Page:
Top from left: Lohrey’s Special pole bean, Spanish climbing bean, Penguin bush bean

Bottom from left: Yugoslavian Purple Twiner bean, Zera climbing bean, Goodwin’s Purple bush bean


Top from left: Wondergold climbing bean, Yigevano Fire Tongue bean, Windsor Longpod bean

Bottom from left: Hayes Brown bush bean, Admire bush bean, Redlands Pioneer bush bean


Top from left: Yates Romano bush bean, Sunray bush bean, Baker bean

Bottom from left: Victory Green bush bean, Coco Bicolor bean, Zagreb Soldier bean


Top from left: Low’s Champion bush bean, Black Runner bean, Tan Yugoslavian Twiner bean

Bottom from left: Scottish pole bean, Jacob’s Cattle bush bean, Black African Wax bush bean


Top from left: Tasmanian Heirloom pole bean, Anderson’s Purple King bean, Macedonian bush bean

Bottom from left: Painted Lady Runner bean, Hutterite Soup bean, Dutch Brown bean


Top from left: (illegible) bean, Preston bush bean, Agate Pinto bean

Bottom from left: Dragon Langerie bean, Cuban Black (USA) bean, Westralia climbing bean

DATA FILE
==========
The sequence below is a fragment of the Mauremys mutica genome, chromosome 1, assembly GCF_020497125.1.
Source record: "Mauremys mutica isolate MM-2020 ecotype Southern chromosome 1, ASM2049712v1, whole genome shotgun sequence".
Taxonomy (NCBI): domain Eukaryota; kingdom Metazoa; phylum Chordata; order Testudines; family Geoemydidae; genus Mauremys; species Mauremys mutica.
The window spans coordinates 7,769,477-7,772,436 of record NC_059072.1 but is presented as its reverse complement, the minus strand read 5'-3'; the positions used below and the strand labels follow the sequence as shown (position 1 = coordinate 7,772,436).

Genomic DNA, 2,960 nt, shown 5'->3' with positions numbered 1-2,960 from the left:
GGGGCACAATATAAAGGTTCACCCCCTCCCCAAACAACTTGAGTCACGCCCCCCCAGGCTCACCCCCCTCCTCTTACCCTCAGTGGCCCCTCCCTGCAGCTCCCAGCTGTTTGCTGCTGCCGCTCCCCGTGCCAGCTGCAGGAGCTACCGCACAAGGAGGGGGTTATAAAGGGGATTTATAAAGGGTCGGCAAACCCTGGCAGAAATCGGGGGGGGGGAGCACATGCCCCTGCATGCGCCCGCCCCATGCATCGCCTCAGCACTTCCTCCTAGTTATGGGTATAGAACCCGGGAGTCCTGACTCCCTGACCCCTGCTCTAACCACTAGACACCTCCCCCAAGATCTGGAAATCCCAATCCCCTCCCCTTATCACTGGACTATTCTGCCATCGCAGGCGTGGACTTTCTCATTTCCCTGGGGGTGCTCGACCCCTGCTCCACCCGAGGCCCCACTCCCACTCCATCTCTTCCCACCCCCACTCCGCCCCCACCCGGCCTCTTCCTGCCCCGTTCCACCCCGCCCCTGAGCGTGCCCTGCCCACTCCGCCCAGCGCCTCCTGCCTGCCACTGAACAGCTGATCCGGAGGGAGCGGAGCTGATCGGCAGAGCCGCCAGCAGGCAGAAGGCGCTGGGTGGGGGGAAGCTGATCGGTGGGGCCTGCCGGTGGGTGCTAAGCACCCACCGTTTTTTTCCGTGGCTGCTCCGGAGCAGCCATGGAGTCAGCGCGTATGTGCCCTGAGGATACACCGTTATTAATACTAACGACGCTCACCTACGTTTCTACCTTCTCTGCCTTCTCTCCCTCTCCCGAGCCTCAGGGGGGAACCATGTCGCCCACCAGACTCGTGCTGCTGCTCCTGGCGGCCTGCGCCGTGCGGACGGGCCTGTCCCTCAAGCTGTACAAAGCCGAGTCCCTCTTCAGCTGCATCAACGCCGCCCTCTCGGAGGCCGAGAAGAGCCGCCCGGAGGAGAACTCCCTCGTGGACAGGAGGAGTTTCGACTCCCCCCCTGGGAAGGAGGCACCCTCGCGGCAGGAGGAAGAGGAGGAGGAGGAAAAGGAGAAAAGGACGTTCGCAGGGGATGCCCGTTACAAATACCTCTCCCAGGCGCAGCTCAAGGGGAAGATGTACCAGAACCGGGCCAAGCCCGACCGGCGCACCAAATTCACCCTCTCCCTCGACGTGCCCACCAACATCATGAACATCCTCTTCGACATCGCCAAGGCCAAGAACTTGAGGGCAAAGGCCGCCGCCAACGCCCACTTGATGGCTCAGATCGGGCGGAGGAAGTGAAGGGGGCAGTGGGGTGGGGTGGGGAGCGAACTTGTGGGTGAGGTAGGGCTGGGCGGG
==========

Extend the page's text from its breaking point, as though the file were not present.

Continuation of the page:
Top from left: Scarlet Emperor runner bean, Spanish Red climber bean, Lazy Housewife pole bean

Bottom from left: Kentucky Wonder Brown pole bean, Cherokee Wax bush bean, Anderson’s Wonder bean

Corn salad, Lamb’s Lettuce or Feldsalat

Corn salad (Valerianella locusta) is a tiny but tender lettuce grown from autumn through winter here on the temperate Adelaide Plains. We are still harvesting ours, but expect the warmer weather to cause it to bolt to seed. This is fine with me; corn salad self-seeds year after year, especially in rocky crevices in retaining walls.


I suspect that corn salad is not well-known among Australian gardeners unless they have some relationship to Europe. In our house, with its mix of Australian and German cuisine, the cook plagued the gardener often and longingly with tales of the Feldsalat (literally, field salad) that she had enjoyed during German winters – often the only green salad vegetable available over there, thanks to its cold-tolerance.